“[A]n act, real or simulated, that exposes another person to or draws another person’s attention to an act of […] masturbation, […] because of viewing any of these acts or because of the proximity of the act to that person, for the purpose of real or simulated overt sexual gratification or stimulation of 1 or more of the persons involved.”

This may be where Emory gets caught. His video did, according to some descriptions, simulate the exposure of the children to an act of masturbation.  If these descriptions of the video are correct, then Emory may be guilty under 750.145c(1)(j).

However, the key point is that children were not directly involved in the end result. A good metaphor would be CGI child pornography. In Ashcroft v. Free Speech Coalition, the Supreme Court distinguished between CGI child porn that used actual children to create it and CGI porn that did not use actual children. Indeed, pure CGI porn records no crime and creates no victim. And while Congress argued that pure CGI child porn still encourages acts that harms children, the court held that was not enough to past First Amendment scrutiny:

The Government submits further that virtual child pornography whets the appetites of pedophiles and encourages them to engage in illegal conduct. This rationale cannot sustain the provision in question. The mere tendency of speech to encourage unlawful acts is not a sufficient reason for banning it.

However, CGI porn that originates from an actual child creates a visual record that can embarrass or harm the child in the long run. And if the people and parents are pissed about anything in this whole scenario, it is that their children were involved and clearly identifiable in Emory’s video:

“One visibly angry man expressed his displeasure with Muskegon County 60th District Court Visiting Judge Robert A. Benson’s decision to allow Emory to go free on bond.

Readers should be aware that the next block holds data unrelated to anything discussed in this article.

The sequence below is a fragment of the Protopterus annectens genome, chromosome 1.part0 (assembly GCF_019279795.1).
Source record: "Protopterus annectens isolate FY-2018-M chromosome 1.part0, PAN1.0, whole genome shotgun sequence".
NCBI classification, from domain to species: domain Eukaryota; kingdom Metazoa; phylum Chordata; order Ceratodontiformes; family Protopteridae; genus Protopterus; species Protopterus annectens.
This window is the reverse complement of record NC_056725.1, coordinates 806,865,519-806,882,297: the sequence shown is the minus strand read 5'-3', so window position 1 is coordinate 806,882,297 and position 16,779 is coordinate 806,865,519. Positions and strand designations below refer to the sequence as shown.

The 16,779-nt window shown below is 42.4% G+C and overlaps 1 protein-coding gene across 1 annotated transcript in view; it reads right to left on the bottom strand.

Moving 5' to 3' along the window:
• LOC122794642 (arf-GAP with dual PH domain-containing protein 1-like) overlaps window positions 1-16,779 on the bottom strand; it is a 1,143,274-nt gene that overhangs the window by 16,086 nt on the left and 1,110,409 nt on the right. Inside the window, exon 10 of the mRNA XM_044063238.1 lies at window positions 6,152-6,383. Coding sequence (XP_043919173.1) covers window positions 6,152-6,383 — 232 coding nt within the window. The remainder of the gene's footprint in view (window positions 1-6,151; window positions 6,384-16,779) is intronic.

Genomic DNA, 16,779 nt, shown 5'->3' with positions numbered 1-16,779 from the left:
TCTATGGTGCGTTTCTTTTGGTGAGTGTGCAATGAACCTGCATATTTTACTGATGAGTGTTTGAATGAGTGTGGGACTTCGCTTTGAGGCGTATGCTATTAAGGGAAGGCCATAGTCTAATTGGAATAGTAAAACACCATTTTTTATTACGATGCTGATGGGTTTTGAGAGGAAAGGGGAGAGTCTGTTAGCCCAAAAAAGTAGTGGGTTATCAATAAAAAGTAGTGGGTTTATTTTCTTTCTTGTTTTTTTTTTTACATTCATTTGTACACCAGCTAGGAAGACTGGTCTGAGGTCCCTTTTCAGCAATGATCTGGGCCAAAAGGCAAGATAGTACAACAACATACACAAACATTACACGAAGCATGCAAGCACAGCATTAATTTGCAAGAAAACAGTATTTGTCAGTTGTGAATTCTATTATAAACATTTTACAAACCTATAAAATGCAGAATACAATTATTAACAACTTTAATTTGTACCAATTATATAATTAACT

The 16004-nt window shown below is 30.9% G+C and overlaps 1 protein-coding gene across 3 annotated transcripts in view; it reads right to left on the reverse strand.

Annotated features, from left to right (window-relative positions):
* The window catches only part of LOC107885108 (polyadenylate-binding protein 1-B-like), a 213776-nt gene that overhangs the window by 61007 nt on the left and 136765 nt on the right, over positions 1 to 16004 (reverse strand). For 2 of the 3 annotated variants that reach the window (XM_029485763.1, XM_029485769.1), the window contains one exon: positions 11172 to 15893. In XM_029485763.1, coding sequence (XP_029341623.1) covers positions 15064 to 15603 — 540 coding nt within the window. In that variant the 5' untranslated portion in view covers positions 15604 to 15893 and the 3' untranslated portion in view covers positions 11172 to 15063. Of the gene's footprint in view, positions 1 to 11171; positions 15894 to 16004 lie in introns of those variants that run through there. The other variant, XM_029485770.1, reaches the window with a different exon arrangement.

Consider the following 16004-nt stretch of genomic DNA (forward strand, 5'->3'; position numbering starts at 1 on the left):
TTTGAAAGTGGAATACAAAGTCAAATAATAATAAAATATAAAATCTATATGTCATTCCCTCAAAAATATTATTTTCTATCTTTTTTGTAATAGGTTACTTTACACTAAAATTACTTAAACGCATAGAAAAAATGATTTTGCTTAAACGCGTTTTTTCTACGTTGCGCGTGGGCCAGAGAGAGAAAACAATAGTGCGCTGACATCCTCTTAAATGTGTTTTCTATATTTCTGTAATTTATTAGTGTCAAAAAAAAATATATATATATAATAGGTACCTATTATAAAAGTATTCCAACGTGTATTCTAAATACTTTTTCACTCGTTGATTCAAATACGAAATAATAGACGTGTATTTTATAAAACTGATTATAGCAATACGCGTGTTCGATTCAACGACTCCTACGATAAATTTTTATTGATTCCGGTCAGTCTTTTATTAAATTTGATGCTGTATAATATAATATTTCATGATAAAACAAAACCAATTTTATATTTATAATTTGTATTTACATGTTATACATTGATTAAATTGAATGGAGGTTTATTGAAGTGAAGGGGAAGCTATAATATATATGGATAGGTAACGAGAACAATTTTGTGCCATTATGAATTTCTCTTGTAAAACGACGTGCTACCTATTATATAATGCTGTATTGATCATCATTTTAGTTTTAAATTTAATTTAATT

“He got our kid on video!,” one angry Beechnau father shouted.

Another upset father, Charles Willick, of 1100 N. Ravenna, told reporters that “it’s ridiculous” what Emory did with the video.

“I’m disgusted by it,” Willick said. “It was totally uncalled for.”” (Link)

Also:

“I was very upset that my child’s innocence was exploited on TV and made fun of,” Cox said, waiting outside a Muskegon County 60th District Court room for the arraignment of Evan Daniel Emory. (Link)

If the parents seem to be angry about anything, it is what the court identified as the difference between the two categories of CGI porn: one involves actual children and can affect them in the long run, and the other does not. The statute itself makes this distinction, recognizing that the porn involved must not use part of an actual person. If a child is actually involved, then the end result cannot have redeeming value.

(a) “Appears to include a child” means that the depiction appears to include, or conveys the impression that it includes, a person who is less than 18 years of age, and the depiction meets either of the following conditions:

(i) It was created using a depiction of any part of an actual person under the age of 18.

(ii) It was not created using a depiction of any part of an actual person under the age of 18, but all of the following apply to that depiction:

(A) The average individual, applying contemporary community standards, would find the depiction, taken as a whole, appeals to the prurient interest.

  1. The reasonable person would find the depiction, taken as a whole, lacks serious literary, artistic, political, or scientific value.

(C) The depiction depicts or describes a listed sexual act in a patently offensive way.

Emory’s video was created using a depiction of a part of an actual person under the age of 18. It was a mere trick of visual editing, but so is CGI child porn that incorporates a part of an actual person, and that can be banned. Even if the work has some redeeming value and doesn’t appeal to a purely prurient interest, if it includes part of an actual person, it is illegal under this state statute.

Emory has indicated that he just wants to settle so he doesn’t risk going to jail or being placed on a sex offender list. However, it would be interesting to see this case be argued.  Sure, it may have been a bit of a dick move to make the video without school or kids permission, However, he didn’t pander it as a porn video, but as a joke video. There is no actual porn in it. The children are not exposed. No one actually does anything actually sexual or intended to be actually sexual.  And while child pornography may be universally abhorrent on its face, O’Connor’s concurrence in New York v. Ferber states that porn is not always valueless and thus not always unprotected by the First Amendment.